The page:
The Chameleon's Shadow
The Chameleon's Shadow
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Two buddies met in army training, eventually serving in Vietnam together. This adventuresome duo through their Vietnam experiences together form a friendship that continues back in the States. Though they both forge ahead in wildly different careers, they find many reasons to use each others talents. Dr Bruce Conwell (Brew) is serving a large church in Still Acres, Iowa, while Chip McIntosh becomes a wealthy businessman with a private jet at his disposal. Adventures precipitated by their old friend, Nancy Springs, a CIA agent, land them in the waters around Gitmo while later the Arch in St. Louis is a target. All the while Brew's church is unaware of his entanglement with Chip. Then there is "Bulldog", a disreputable reporter, mysteriously bugging this pastor at odd times and places.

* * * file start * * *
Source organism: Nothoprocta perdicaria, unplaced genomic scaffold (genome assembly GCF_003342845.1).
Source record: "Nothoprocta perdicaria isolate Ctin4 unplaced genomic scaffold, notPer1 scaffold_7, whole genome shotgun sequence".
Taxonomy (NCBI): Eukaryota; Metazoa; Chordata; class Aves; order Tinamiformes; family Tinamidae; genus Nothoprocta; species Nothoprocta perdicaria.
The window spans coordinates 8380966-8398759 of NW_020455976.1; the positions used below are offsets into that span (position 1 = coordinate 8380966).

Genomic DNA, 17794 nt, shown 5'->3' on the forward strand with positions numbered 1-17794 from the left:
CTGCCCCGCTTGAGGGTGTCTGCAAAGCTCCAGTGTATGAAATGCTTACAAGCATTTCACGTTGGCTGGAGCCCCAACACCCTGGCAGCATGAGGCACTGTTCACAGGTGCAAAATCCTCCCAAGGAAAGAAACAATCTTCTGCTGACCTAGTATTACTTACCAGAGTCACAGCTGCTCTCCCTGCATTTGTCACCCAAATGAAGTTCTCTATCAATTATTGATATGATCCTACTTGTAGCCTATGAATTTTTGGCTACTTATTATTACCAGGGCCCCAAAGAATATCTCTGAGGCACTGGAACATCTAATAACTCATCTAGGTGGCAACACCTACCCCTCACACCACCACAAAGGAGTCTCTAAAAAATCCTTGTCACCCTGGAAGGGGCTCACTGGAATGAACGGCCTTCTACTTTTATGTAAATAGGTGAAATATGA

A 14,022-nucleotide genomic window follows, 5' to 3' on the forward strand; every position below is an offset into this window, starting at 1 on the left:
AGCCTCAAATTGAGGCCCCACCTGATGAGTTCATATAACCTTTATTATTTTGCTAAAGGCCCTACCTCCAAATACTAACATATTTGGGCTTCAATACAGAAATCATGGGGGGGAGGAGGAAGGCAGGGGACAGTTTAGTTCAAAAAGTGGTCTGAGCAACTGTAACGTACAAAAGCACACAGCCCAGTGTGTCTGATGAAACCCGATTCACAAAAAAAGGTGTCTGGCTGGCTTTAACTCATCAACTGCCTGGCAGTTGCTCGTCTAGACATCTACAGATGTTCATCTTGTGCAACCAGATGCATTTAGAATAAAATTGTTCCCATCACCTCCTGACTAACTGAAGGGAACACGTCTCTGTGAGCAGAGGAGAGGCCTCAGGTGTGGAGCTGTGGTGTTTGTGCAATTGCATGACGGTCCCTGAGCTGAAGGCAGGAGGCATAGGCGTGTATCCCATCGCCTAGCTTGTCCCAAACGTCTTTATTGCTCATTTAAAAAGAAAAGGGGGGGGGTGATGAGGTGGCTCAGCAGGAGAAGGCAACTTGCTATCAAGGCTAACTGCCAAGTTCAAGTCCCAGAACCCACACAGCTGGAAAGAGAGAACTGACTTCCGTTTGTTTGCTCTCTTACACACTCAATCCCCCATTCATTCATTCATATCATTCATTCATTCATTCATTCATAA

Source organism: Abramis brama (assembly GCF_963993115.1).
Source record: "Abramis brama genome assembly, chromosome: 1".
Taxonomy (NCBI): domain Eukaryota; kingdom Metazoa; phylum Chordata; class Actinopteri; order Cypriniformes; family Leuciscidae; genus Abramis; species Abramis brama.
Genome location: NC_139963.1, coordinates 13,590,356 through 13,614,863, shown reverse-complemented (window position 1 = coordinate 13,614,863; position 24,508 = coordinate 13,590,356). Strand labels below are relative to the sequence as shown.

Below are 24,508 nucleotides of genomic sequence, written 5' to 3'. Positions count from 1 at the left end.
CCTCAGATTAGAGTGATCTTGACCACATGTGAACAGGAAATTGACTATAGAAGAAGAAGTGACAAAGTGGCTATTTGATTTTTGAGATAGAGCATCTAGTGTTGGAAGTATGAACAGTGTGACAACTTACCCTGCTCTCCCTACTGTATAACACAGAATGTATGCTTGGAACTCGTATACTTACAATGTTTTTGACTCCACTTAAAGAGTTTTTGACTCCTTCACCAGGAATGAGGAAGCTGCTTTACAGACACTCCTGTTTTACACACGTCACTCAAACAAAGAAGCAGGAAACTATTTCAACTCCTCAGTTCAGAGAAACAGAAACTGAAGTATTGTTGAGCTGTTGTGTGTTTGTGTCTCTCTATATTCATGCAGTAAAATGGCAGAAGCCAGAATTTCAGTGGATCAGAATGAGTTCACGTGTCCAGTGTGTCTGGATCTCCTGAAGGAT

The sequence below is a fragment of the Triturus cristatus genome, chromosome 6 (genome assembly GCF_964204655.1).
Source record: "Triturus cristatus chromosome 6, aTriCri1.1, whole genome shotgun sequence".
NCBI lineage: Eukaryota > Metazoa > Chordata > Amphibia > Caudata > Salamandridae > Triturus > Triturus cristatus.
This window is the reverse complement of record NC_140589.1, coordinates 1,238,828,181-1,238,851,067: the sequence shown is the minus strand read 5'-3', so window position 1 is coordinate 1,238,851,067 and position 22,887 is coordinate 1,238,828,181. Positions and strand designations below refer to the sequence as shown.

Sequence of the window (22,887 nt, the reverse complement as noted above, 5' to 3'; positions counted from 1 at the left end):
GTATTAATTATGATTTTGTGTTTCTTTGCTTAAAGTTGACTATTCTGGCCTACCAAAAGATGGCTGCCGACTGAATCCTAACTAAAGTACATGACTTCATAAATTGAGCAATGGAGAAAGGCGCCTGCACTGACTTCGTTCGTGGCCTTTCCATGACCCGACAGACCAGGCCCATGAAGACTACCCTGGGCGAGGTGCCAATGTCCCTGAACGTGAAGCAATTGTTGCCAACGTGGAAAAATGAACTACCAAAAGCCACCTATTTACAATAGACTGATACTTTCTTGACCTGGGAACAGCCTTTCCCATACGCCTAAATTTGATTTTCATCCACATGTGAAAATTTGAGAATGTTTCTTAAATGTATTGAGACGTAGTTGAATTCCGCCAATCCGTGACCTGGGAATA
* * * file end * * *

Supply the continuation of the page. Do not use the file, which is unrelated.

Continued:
Chapter 1

Jeanie was doing her morning cleaning. She turned off the vacuum cleaner and answered the home phone. "Good morning," her pleasant voice purred., "This is the Community Church parsonage."

A husky, raspy voice responded, "I gotta speak to the Rev. Doctor Cornwall."

She answered, "There's no one here by that name. Pastor Conwell lives here."

"Yea, whatever. I gotta speak to him!"

"May I tell him who is calling?" she asked, trying to keep her voice as friendly as possible.

"What difference does that make? I need to speak to him. Who are you? Just let me talk to da guy."

By now, Bruce reached for the extension phone in his study.